I’m not proud of it, but I am a bit of an awards show junkie. I love watching the fashion parade on the red carpet, I love hearing the acceptance speeches, and I love seeing awkward celebrity moments. But as a horror fan, I read today’s list of Oscar nominations fully expecting to see every other film genre represented and horror left out in the cold again. To my shock and delight, I was wrong: not only was last year’s horror hit Get Out nominated, but it was nominated for four major awards. Writer/director Jordan Peele made history as the first African-American filmmaker to be nominated for Best Picture, Best Director, and Best Original Screenplay in the same year, and star Daniel Kaluuya was nominated for Best Actor. I’m thrilled for them, but I’m also thrilled for horror fans in general. Horror deserves more mainstream recognition, and Get Out‘s nominations shine the spotlight on our twisted little corner of the pop culture landscape.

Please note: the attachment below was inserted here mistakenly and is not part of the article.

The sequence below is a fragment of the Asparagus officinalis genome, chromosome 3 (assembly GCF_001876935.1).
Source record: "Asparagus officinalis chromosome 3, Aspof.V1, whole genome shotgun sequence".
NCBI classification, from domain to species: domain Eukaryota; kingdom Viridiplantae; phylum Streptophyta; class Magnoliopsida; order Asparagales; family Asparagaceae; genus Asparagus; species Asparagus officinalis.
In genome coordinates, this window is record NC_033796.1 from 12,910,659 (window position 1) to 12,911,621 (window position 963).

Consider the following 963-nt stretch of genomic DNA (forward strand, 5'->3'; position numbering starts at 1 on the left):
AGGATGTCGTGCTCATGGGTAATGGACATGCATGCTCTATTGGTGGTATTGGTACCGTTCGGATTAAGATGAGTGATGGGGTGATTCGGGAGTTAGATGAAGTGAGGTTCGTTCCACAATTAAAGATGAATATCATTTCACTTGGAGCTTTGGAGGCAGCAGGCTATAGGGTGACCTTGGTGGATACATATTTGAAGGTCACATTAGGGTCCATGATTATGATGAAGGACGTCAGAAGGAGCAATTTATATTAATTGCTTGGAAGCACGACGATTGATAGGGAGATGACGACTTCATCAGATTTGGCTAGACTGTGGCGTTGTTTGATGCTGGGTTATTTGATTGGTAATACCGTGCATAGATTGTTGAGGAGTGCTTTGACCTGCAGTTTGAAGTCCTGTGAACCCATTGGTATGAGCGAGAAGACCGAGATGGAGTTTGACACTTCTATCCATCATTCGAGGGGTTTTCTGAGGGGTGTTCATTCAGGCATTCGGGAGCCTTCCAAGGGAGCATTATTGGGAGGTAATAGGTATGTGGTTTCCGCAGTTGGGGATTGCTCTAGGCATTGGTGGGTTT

Get Out is a brilliant satire of race relations in America – with the Sunken Place, Peele shows how white liberals feign allyship and talk about how much they love Obama but can’t (or won’t) acknowledge that their own racist beliefs and actions continue to oppress African-Americans. It’s also a damn good horror movie. (If you haven’t seen it yet, I’m not going to spoil the plot for you here, but there will be spoilers aplenty with all the press attention that the nominations will bring. Hie thee hence to Netflix.) The quick and brutal opening scene immediately puts you on edge, but the rest of the movie takes its time; you almost forget about that opening shock as the story unfolds, slowly filling you with dread and unease until the pieces fall into place and you understand the full horror of the film. The running scene in particular is creepy as hell, and I still don’t understand how actor Marcus Henderson didn’t break his ankle when he made that sharp right turn.
Congratulations to Jordan Peele and Daniel Kaluuya, and congratulations to the Academy for hopefully beginning a new era where they recognize and celebrate the importance of horror cinema.
What do you think of this year’s nominations? Do you have any picks for past horror movies that should have been nominated for Best Picture? I would have loved for The Haunting, John Carpenter’s The Thing, or 1978’s Invasion of the Body Snatchers to be recognized by the Academy. Let me know about your picks in the comments.